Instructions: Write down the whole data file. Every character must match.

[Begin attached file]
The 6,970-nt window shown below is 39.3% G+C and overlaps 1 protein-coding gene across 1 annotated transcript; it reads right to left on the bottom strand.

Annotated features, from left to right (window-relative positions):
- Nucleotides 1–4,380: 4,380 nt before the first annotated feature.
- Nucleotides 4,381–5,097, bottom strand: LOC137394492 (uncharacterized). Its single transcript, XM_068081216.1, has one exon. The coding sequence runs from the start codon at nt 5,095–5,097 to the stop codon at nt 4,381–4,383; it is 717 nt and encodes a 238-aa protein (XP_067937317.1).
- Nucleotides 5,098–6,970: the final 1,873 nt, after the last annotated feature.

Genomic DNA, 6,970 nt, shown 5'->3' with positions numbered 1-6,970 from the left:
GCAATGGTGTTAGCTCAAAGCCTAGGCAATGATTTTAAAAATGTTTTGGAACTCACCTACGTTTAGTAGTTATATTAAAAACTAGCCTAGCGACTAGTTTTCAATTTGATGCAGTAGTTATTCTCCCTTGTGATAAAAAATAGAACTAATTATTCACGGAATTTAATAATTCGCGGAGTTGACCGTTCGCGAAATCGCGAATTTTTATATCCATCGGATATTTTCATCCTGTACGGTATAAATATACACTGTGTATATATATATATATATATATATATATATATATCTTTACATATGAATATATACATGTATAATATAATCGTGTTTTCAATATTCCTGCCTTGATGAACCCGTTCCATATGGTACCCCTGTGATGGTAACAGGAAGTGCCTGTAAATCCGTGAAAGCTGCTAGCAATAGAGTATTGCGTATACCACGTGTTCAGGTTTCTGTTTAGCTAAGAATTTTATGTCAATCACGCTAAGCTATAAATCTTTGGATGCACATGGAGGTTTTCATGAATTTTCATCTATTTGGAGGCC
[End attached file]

The 6,970-nt window shown below is 39.3% G+C and overlaps 1 protein-coding gene across 1 annotated transcript; it reads right to left on the bottom strand.

Annotated features, from left to right (window-relative positions):
- Nucleotides 1–4,380: 4,380 nt before the first annotated feature.
- Nucleotides 4,381–5,097, bottom strand: LOC137394492 (uncharacterized). Its single transcript, XM_068081216.1, has one exon. The coding sequence runs from the start codon at nt 5,095–5,097 to the stop codon at nt 4,381–4,383; it is 717 nt and encodes a 238-aa protein (XP_067937317.1).
- Nucleotides 5,098–6,970: the final 1,873 nt, after the last annotated feature.

Genomic DNA, 6,970 nt, shown 5'->3' with positions numbered 1-6,970 from the left:
GCAATGGTGTTAGCTCAAAGCCTAGGCAATGATTTTAAAAATGTTTTGGAACTCACCTACGTTTAGTAGTTATATTAAAAACTAGCCTAGCGACTAGTTTTCAATTTGATGCAGTAGTTATTCTCCCTTGTGATAAAAAATAGAACTAATTATTCACGGAATTTAATAATTCGCGGAGTTGACCGTTCGCGAAATCGCGAATTTTTATATCCATCGGATATTTTCATCCTGTACGGTATAAATATACACTGTGTATATATATATATATATATATATATATATATATCTTTACATATGAATATATACATGTATAATATAATCGTGTTTTCAATATTCCTGCCTTGATGAACCCGTTCCATATGGTACCCCTGTGATGGTAACAGGAAGTGCCTGTAAATCCGTGAAAGCTGCTAGCAATAGAGTATTGCGTATACCACGTGTTCAGGTTTCTGTTTAGCTAAGAATTTTATGTCAATCACGCTAAGCTATAAATCTTTGGATGCACATGGAGGTTTTCATGAATTTTCATCTATTTGGAGGCC